Beetlejuice (1988), or YOU WANNA GET NUTS?! COME ON! LET’S GET NUTS!

28 07 2009

Tim Burton’s a mysterious egg. He has an entire school of Gothic and spooky misunderstood child style behind his films, and his penchant for making everything surrounding his art faux-dark and macabre-chic seems to be a sure-fire way of selling tickets. From his movies about dead guys stealing Christmas, dead gals stealing grooms from weddings, or dead guys cutting off people’s heads, he has it on his agenda to make everything offbeat and appealing to teens and awkward adults, who believe that they’re a step away from the grave at the ripe old age of 18. Now that Burton himself is WAY past 18, he’s finally started to do fewer “Woe-is-me! Untimely death!” movies in favor of something with a modicum more decorum. But when Beetlejuice came out in ’88, Burton was only 30, which in Hollywood years is about 15, which meant the angst was turned up to the “I wish I was DEAD” setting, a setting which comes in handy for this ghoulish tale of banal teenagers, clueless parents, and, wouldn’t you know it, dead people. Out of all this, though, here’s the catch; it’s actually a comedy, and it’s actually pretty funny.

It stars Geena Davis and Alec Baldwin as a recently married couple who, on their way home one day, swerve to avoid hitting a dog. They miss the dog, but they fall over a bridge in the swerve and find themselves on the receiving end of the whole death thing. Their spirits return home, though, strangely enough, after their fatal incident, and they don’t even realize they’re dead at first. But once they do, they find that their house is being sold and is being occupied by another, more living family. The couple wants to keep their house, though, and, since they find that the only way to get rid of the people in their house is to scare them away, they try haunting the family of three (two clueless parents and a Goth daughter). Trouble with that is, they’re nice people, and they can’t really do a great job scaring anyone. Plus, Goth daughter Lydia can see them, which kind of negates the whole “mysterious” angle. So, against their better judgment, they decide to call on what’s call a “bio-exorcist”, a ghost-for-hire who will scare the family away for them. It sounds good at first, but the bio-exorcist, Betelgeuse, is a pervert weirdo jerk who’s really only out to cause havoc and mayhem. Can they keep him in control long enough to get the living family out of their house, or will that weirdo cross one too many lines and end up killing the family instead?

It all hinges on the character of Betelgeuse, played by Michael Keaton. He is the funniest, most interesting character involved with this film. The entire time you’re sitting there waiting for him, hoping the Baldwin-Davis scenes are over, waiting for Winona Ryder to exit stage-left. He is the glue that holds this thing together. Keaton plays this sleazy, wheelin-and-dealin’ ghost mercenary with typical Keaton machismo. In spite of his definite evil vibe, or perhaps even because of it, I felt a strong affinity for Betelgeuse. He has charisma, a charm that defies his evilness. The rest of the cast honestly seems bland by comparison, and doesn’t really inspire any feeling in me whatsoever. But Keaton is so on the ball, and he makes me laugh 90% of the time he’s on screen.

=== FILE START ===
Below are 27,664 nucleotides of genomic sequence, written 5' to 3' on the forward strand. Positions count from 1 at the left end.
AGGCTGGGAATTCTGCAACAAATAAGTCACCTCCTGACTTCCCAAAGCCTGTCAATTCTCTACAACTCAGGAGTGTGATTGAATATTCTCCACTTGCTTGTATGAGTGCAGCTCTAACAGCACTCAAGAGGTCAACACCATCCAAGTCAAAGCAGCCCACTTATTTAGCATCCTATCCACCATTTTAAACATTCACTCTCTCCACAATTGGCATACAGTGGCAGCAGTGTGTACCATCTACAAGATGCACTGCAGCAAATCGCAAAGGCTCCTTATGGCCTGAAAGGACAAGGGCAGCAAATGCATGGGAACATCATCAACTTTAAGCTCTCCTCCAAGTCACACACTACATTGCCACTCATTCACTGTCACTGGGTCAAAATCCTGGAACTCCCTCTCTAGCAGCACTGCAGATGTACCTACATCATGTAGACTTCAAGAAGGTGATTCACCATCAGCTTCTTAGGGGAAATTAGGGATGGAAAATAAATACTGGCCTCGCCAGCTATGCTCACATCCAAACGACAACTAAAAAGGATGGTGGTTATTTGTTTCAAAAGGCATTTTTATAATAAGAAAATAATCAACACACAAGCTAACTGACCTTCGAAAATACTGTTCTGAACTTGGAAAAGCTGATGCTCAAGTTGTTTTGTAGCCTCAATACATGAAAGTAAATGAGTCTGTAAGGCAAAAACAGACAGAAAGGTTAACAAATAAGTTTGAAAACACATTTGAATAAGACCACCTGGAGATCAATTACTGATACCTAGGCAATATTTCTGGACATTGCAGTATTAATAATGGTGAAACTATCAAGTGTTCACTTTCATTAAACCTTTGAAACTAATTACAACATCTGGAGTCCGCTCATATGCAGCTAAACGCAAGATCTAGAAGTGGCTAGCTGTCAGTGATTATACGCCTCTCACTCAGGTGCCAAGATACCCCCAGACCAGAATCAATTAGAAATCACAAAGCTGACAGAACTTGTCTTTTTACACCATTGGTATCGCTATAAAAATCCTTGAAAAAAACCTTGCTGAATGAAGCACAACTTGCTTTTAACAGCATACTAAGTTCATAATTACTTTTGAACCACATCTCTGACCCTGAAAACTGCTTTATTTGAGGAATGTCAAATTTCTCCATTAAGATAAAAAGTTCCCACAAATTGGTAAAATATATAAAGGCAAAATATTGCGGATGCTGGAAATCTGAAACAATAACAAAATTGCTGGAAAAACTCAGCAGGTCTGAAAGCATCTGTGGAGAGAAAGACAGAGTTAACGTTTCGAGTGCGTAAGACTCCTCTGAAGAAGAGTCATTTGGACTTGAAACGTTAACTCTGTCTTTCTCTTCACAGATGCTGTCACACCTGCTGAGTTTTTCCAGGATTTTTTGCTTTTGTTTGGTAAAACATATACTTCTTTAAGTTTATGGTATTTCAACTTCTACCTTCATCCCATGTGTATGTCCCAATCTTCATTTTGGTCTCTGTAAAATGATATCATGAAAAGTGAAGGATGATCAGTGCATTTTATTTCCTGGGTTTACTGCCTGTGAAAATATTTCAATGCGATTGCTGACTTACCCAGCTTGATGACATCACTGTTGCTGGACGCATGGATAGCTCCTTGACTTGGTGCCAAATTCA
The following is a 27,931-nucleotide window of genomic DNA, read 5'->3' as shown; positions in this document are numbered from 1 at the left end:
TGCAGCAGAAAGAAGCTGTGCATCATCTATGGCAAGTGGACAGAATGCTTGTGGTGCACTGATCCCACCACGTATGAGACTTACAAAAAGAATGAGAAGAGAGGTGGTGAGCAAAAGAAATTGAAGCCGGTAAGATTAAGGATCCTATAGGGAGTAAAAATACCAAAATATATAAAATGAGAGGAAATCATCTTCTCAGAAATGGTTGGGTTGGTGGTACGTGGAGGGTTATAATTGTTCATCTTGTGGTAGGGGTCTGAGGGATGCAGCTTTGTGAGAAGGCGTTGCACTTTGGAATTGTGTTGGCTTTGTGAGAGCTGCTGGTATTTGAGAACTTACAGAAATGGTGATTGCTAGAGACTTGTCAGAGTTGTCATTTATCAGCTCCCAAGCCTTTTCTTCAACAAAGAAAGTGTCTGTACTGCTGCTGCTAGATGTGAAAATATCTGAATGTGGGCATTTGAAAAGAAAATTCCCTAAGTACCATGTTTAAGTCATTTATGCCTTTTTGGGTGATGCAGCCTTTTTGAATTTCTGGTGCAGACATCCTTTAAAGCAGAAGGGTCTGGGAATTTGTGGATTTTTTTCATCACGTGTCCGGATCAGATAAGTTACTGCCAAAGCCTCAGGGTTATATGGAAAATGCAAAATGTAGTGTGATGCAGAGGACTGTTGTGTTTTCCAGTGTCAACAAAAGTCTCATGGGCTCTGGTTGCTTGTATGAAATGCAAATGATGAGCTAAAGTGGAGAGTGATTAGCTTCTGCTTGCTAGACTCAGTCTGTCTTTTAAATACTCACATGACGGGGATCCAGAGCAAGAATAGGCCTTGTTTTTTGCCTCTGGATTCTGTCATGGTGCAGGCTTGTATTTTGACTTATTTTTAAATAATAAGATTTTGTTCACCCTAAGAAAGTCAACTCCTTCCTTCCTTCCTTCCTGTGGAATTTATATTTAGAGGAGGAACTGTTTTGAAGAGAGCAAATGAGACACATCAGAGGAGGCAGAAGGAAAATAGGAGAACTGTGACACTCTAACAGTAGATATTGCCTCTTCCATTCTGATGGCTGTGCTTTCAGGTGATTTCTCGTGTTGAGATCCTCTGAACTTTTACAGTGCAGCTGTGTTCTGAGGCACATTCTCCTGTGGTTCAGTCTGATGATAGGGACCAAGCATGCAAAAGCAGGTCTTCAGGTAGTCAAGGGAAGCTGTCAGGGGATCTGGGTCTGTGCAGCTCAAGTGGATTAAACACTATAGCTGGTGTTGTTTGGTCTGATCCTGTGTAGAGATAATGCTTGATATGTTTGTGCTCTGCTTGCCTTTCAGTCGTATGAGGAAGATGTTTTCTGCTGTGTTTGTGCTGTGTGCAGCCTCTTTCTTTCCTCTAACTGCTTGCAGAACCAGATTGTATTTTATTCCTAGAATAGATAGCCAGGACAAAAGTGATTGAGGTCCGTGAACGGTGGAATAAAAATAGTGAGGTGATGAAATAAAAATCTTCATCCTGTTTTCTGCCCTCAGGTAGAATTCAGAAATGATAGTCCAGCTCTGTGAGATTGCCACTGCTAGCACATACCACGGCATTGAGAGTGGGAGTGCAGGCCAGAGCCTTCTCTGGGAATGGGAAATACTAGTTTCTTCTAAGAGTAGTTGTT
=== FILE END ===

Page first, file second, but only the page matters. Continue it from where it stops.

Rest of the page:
The special effects, for the time, were very impressive for their vision. Taking a Cabinet of Dr. Caligari approach to the set design, he imbued the world of Beetlejuice with a creepy German Expressionist vibe that translates into weird, elongated people and props. All the models and sets feel like they came straight out of Vampyr, and all the stop-motion for the ghosts and ghouls of the afterlife give the impression of a unified idea that goes a long way to have me take this goofy afterlife house party seriously. The make-up is well-done and thoughtful, the character design is intriguing, and all in all I was really impressed with the director I usually deride as “inconsistent”.

Odds are, you’ve seen Beetlejuice.If you’re in a certain age group, I can pretty much guarantee it. But I would take another look at it if I were you. There’s a lot to appreciate from the standpoint of a director with potential and an actor with energy in spades. It’s a movie about a bland family, two bland ghosts, and their decision to use someone infinitely more interesting than they to propel their plot to the end. It’s surprisingly effective, which leads me to give Beetlejuice 7 1/2 Gothic Princesses out of 10.

Tomorrow we dive down into the depths of NC-17 with a favorite of mine! It’s a PSA for Lust, Caution! Until then!

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